Well, after two days, almost two hours of dorking around at the credit union, and a quiet stress attack, finally I managed to get someone to take my $21,000.
At one point I thought maybe I should take it all out of the bank in dollar bills and sprinkle it around the floor of the credit union’s lobby. Let the janitor find a way to use it.
Lenders do not want you to pay off a loan. No. Bad. D-o-o-o-o-n’t take our interest payments away!
Just before the flu struck, Shibu (doughty manager of the credit union branch on the Tempe campus) obtained the precise amount that would be owing as of last Tuesday and e-mailed clear, understandable, easy(-sounding…) instructions for how to pay off the Renovation Loan, which is actually a second mortgage on my house. He said any teller should be able to perform the transaction.
Then I got sick, in the middle of a vacation. So instead of schlepping to the main campus amid (chaotic!) commencement preparations, I decided to run over to the West campus, which also hosts one of the credit union’s branches. Since I had several other errands to run on the West side, this would work out OK.
So it seemed.
Teller took one look at Shibu’s instructions and said, “This is something our manager will have to do. I don’t know how to do it.”
Manager was in with someone else. She would, the teller thought, surely be free soon.
A half-hour later, I was still cooling my heels. The work I needed to do for a client was still waiting for me. The syllabi I’d promised to send to the chair of the department who proposes to hire me to teach three sections next fall were still waiting, yet to materialize even in draft form. The groceries remained to be purchased. The signature form for the locksmith was still to be delivered. My stomach was achingly empty. So, annoyed, I left.
The main campus’s branch is dead empty, the whole place having lapsed into a state of exhausted vacancy after last night’s 70,000-guest Presidential commencement bash. This, I imagine, should be easy.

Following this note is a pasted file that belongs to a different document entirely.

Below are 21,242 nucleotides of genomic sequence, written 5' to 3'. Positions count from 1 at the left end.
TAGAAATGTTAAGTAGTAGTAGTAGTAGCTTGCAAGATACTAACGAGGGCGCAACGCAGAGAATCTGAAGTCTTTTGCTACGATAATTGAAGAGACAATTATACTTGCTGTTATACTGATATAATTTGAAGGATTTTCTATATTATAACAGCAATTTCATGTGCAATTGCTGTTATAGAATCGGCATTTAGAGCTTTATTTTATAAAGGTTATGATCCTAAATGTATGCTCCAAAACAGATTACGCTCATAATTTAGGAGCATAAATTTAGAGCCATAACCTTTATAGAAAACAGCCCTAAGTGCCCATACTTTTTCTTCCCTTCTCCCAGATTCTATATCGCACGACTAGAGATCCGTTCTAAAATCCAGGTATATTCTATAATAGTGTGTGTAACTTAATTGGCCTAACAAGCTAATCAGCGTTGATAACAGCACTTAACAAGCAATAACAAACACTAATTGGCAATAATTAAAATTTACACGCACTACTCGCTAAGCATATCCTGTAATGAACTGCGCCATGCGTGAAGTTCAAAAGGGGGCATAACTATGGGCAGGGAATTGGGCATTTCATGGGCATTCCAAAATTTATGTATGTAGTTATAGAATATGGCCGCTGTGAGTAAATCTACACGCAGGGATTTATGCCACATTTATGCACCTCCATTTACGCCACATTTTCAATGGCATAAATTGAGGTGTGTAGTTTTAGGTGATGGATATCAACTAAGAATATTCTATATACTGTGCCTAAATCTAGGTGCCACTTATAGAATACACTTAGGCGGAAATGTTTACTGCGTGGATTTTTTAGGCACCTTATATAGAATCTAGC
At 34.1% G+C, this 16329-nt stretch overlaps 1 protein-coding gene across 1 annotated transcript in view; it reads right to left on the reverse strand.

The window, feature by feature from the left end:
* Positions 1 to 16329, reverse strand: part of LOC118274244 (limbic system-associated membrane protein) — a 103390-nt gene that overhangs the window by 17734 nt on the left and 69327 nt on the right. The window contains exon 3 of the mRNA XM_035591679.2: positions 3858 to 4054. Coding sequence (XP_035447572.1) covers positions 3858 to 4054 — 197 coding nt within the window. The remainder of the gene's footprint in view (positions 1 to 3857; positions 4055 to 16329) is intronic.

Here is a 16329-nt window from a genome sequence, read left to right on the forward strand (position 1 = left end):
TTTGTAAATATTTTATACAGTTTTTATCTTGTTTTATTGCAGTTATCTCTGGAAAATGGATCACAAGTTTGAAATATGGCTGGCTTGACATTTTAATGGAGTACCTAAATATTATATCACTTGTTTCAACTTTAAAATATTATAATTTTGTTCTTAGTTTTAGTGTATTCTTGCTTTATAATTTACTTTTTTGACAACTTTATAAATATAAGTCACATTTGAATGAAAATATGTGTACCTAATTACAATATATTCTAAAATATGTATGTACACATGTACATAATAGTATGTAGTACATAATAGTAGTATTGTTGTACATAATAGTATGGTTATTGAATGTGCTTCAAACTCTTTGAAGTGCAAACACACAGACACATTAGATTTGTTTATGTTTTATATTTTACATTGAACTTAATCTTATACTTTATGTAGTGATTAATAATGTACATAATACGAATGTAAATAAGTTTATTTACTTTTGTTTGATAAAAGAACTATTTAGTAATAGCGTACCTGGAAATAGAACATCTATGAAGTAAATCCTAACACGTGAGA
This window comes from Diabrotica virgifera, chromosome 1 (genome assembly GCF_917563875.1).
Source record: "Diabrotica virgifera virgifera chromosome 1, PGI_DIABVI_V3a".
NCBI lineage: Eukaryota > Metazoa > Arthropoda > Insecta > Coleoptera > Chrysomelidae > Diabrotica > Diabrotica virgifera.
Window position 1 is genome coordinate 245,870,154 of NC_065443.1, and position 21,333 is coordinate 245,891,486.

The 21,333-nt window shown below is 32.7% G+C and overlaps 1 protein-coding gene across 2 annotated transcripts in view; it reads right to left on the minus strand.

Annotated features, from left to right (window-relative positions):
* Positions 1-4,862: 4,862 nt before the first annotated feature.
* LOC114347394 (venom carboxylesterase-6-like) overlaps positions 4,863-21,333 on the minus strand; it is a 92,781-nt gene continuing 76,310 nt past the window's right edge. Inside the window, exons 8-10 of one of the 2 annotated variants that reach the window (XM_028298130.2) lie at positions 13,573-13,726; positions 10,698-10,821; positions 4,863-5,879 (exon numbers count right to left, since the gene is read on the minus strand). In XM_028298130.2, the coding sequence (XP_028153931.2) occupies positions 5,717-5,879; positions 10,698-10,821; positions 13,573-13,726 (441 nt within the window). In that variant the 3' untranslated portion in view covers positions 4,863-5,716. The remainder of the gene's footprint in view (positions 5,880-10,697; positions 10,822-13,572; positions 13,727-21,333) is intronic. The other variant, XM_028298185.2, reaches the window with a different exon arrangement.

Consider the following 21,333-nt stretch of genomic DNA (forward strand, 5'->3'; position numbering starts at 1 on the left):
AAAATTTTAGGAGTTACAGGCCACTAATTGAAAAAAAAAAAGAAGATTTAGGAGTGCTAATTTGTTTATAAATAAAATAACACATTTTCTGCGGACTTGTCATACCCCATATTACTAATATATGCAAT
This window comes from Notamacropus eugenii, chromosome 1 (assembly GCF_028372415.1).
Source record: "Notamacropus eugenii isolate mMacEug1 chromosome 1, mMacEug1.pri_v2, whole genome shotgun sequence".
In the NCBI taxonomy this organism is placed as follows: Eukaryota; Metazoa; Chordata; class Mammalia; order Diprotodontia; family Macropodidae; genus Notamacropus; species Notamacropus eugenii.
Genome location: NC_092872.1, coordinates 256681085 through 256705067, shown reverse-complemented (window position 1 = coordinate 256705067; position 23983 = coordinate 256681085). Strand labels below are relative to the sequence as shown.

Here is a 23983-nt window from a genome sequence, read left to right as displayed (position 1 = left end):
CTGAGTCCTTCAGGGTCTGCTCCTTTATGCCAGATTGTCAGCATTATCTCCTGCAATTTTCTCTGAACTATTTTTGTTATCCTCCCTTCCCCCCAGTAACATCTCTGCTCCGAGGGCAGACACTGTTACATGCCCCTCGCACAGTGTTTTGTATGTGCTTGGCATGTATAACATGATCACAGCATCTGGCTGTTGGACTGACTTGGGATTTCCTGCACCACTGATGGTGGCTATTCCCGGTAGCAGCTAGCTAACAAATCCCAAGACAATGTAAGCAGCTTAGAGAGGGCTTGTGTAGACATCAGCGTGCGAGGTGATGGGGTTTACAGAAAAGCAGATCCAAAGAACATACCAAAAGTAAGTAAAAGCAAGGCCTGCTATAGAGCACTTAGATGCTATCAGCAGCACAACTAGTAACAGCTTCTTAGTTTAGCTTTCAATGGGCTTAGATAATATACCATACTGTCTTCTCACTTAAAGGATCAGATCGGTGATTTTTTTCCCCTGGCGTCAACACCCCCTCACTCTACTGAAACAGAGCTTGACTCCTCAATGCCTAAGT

I hand over Shibu’s written instructions to the teller. Fortunately, he’s in the offing.
She takes about 20 seconds to reach full flummoxhood. He has to come over and take her through the process, step by step. But even then, they make a couple of errors and have to back out and start over. Then they get mysterious error messages and have to figure a way around those.
This procedure took almost 45 minutes! Then it took another ten or fifteen minutes to make Shibu understand that I wanted the monthly automatic payment that had been going from checking to the loan now to go from checking to money-market savings. Think that finally got settled. I hope.
Now, you know, being an inveterate cheapskate I experience the act of forking over $21,422 as stressful, even when it’s 21 grand that I saved up precisely so I could fork it over. Just hate letting go of pretty little dollars…you have to prize my fingers loose from them. So 45 minutes of repeated efforts to hand over a chunk of dough felt like 45 minutes of waterboarding. At one point as I’m standing there watching them and trying to remind myself that it’s their problem, not mine, my little heart started to pound, the metallic flavor of adrenalin to flood the tongue, the ears to ring, the room to spin. Damn!
From there I had the pleasure of visiting the gynecologist, whose nurse noted that my blood pressure was a shade high.
At any rate, the loan is finally paid off. And good riddance. Shibu said it was accruing interest at about $3.50 a day. If one paid it down at a stately rate over its thirty-year term, one would end up paying out exactly twice the original loan amount. What with the extra $200 a month added to routine savings, plus the net teaching salary, plus what I expect to earn freelancing, by the time I exit GDU’s ivied halls the credit union will be holding about $24,000 in savings, more than replacing the amount I earned last year for the express purpose of the pay-off.